Venus (top R) viewed as a small black dot, passes across the sun in the sky of Rome early on June 6, 2012. Sky-gazers around the world held up their telescopes and viewing glasses June 6, to watch Venus slide across the sun -- a rare celestial phenomenon that will not happen again for more than 100 years.
Sky-gazers around the world held up their telescopes and viewing glasses June 6, to watch Venus slide across the sun -- a rare celestial phenomenon that will not happen again for more than 100 years. Other small dots on the right of the photo are called sun spots.
A man uses his iPhone to photograph the planet Venus passing in front of the sun from a live feed from the coelostat telescopes at the Griffith Observatory, one of the largest and most-visited public solar observatories in the world, in Los Angeles, California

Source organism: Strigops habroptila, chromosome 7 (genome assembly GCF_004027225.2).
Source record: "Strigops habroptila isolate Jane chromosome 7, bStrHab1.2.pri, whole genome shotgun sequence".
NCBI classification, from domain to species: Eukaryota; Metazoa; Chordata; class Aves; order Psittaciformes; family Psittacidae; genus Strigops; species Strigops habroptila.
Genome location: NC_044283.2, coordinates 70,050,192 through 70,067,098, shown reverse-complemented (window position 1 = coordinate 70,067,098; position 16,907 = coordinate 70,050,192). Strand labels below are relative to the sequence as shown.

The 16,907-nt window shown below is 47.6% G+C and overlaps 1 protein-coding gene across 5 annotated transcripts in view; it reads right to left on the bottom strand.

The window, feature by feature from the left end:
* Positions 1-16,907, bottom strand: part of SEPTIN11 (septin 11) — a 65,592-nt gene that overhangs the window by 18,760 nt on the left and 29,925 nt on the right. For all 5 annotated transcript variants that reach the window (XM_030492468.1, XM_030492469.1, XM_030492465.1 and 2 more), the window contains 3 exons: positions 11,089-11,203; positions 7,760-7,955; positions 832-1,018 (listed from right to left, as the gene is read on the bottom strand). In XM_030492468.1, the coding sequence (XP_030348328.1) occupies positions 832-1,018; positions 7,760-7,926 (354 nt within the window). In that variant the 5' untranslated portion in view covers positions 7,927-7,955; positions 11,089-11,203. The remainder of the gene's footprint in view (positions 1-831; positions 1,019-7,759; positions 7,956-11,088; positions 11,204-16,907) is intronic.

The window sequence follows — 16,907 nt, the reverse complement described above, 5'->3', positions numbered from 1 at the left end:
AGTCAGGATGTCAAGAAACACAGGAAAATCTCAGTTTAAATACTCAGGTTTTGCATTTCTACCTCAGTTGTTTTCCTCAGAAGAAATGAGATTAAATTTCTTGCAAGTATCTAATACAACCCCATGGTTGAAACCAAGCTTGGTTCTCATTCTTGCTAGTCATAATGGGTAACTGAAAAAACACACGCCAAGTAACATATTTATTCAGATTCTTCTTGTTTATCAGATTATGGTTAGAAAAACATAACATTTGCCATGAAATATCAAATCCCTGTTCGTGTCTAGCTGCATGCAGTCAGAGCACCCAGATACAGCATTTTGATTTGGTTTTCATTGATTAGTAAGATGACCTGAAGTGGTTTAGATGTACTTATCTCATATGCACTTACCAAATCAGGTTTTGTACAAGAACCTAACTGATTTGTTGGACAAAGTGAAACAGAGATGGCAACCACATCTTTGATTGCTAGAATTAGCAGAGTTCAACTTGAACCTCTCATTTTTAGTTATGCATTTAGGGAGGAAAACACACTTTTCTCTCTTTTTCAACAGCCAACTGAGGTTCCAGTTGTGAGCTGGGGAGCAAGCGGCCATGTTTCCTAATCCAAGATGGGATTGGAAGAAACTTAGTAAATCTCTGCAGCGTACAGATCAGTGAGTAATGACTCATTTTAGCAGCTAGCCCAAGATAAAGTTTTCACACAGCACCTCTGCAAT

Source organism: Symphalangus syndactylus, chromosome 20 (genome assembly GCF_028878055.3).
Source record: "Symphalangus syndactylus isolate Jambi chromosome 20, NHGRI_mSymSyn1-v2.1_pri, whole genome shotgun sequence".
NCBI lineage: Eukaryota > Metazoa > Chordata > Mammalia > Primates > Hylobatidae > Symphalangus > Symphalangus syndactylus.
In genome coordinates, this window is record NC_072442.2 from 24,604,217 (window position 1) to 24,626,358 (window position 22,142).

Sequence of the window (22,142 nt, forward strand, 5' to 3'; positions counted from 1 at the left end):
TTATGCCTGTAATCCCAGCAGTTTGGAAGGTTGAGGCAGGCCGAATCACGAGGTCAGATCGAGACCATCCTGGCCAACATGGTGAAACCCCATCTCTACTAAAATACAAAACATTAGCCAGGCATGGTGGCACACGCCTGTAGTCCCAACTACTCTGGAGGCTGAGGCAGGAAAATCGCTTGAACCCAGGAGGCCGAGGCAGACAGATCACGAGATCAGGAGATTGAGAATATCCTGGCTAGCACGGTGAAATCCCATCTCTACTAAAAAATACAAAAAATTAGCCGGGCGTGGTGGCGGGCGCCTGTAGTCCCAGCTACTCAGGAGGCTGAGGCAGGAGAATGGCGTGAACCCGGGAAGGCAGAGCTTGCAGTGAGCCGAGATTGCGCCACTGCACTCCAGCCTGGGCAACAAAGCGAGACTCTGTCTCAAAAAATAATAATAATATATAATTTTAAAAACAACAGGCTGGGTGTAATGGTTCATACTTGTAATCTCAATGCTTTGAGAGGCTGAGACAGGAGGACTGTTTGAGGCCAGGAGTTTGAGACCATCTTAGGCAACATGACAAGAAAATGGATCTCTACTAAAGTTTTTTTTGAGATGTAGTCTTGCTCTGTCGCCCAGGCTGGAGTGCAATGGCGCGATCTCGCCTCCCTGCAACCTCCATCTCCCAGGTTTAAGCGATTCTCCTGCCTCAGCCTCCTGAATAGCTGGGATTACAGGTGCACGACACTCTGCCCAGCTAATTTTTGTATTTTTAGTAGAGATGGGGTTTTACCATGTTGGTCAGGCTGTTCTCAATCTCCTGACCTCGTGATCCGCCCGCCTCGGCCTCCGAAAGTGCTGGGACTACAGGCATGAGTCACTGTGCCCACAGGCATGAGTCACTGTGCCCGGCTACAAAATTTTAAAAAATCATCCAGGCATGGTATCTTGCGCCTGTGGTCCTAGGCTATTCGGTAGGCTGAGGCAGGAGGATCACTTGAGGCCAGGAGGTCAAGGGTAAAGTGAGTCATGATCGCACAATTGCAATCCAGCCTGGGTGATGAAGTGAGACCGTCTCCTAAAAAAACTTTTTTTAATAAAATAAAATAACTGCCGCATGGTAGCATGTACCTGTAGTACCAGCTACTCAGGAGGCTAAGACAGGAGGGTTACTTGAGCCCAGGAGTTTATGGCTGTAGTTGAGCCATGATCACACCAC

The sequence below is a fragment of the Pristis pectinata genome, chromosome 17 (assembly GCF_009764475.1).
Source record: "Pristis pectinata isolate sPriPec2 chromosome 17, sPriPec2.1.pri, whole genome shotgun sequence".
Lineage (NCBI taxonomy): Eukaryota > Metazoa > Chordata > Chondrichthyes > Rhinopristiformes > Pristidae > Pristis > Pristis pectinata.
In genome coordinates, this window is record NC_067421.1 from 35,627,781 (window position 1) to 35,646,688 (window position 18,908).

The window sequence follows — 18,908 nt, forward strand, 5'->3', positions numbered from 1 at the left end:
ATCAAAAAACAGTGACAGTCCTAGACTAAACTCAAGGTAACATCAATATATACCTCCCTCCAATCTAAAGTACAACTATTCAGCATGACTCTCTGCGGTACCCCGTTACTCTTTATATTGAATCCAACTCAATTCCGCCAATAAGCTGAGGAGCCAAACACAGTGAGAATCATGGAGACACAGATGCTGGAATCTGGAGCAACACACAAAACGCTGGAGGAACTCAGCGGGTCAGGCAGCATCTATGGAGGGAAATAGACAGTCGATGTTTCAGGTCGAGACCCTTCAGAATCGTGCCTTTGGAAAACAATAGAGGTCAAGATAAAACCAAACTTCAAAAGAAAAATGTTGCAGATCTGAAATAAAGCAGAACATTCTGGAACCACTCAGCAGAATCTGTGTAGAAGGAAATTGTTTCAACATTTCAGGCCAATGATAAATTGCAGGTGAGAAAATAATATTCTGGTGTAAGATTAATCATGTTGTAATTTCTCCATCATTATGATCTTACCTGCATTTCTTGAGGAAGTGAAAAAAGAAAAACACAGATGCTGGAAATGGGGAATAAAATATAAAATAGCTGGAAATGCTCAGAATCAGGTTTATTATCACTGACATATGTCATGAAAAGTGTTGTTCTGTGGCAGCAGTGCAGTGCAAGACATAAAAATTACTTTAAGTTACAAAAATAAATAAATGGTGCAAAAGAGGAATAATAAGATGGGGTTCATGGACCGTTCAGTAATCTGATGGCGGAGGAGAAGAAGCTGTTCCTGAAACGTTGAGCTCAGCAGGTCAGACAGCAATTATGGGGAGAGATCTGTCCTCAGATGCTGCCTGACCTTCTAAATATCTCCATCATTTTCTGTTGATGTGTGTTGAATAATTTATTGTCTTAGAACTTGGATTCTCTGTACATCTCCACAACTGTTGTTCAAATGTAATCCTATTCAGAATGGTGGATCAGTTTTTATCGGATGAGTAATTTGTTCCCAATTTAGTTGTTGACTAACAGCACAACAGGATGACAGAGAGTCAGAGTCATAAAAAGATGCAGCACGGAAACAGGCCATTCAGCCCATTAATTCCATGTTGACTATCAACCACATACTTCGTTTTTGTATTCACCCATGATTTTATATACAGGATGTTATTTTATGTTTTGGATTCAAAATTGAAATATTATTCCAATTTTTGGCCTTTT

The transit of Venus involves the planet Venus crossing in front of the sun. The last time it was seen in California was 1882 and the next pair of events will not happen again until the year 2117 and 2125. The transit of Venus across the sun has been seen only seven times since the telescope was invented.
The transit was witnessed by sky-watchers across the world. And in case you missed it, we’ve assembled photos of the event taken from places as far as Israel and Singapore, as well as some fantastic images from NASA satellites. You can see the images in the slideshow above.
And after the jump, a fantastic time-lapse video of the transit by NASA: